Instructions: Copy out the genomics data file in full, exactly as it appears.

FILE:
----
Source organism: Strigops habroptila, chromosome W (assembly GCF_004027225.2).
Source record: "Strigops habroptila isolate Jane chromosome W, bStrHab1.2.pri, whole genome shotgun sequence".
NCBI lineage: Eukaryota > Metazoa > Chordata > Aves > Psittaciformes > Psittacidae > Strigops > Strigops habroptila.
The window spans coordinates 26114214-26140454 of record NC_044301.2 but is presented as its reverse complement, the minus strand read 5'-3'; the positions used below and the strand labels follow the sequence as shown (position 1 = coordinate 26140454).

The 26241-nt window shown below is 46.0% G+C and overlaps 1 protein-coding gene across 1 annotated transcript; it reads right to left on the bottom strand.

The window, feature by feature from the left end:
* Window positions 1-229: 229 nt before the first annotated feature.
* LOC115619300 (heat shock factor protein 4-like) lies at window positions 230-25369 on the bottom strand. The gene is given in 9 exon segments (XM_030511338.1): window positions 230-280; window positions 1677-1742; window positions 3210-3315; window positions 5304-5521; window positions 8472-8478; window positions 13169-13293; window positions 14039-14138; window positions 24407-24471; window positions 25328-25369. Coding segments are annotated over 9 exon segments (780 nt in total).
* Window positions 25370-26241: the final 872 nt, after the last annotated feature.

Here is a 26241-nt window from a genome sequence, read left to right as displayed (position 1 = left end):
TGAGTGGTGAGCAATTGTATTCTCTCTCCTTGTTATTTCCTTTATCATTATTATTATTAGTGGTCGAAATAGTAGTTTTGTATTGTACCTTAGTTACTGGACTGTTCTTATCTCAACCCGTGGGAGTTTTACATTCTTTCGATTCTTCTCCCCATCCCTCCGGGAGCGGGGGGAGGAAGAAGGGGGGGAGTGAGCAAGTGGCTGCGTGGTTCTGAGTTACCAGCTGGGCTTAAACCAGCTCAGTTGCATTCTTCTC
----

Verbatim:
Source organism: Strigops habroptila, chromosome W (assembly GCF_004027225.2).
Source record: "Strigops habroptila isolate Jane chromosome W, bStrHab1.2.pri, whole genome shotgun sequence".
NCBI lineage: Eukaryota > Metazoa > Chordata > Aves > Psittaciformes > Psittacidae > Strigops > Strigops habroptila.
The window spans coordinates 26114214-26140454 of record NC_044301.2 but is presented as its reverse complement, the minus strand read 5'-3'; the positions used below and the strand labels follow the sequence as shown (position 1 = coordinate 26140454).

The 26241-nt window shown below is 46.0% G+C and overlaps 1 protein-coding gene across 1 annotated transcript; it reads right to left on the bottom strand.

The window, feature by feature from the left end:
* Window positions 1-229: 229 nt before the first annotated feature.
* LOC115619300 (heat shock factor protein 4-like) lies at window positions 230-25369 on the bottom strand. The gene is given in 9 exon segments (XM_030511338.1): window positions 230-280; window positions 1677-1742; window positions 3210-3315; window positions 5304-5521; window positions 8472-8478; window positions 13169-13293; window positions 14039-14138; window positions 24407-24471; window positions 25328-25369. Coding segments are annotated over 9 exon segments (780 nt in total).
* Window positions 25370-26241: the final 872 nt, after the last annotated feature.

Here is a 26241-nt window from a genome sequence, read left to right as displayed (position 1 = left end):
TGAGTGGTGAGCAATTGTATTCTCTCTCCTTGTTATTTCCTTTATCATTATTATTATTAGTGGTCGAAATAGTAGTTTTGTATTGTACCTTAGTTACTGGACTGTTCTTATCTCAACCCGTGGGAGTTTTACATTCTTTCGATTCTTCTCCCCATCCCTCCGGGAGCGGGGGGAGGAAGAAGGGGGGGAGTGAGCAAGTGGCTGCGTGGTTCTGAGTTACCAGCTGGGCTTAAACCAGCTCAGTTGCATTCTTCTC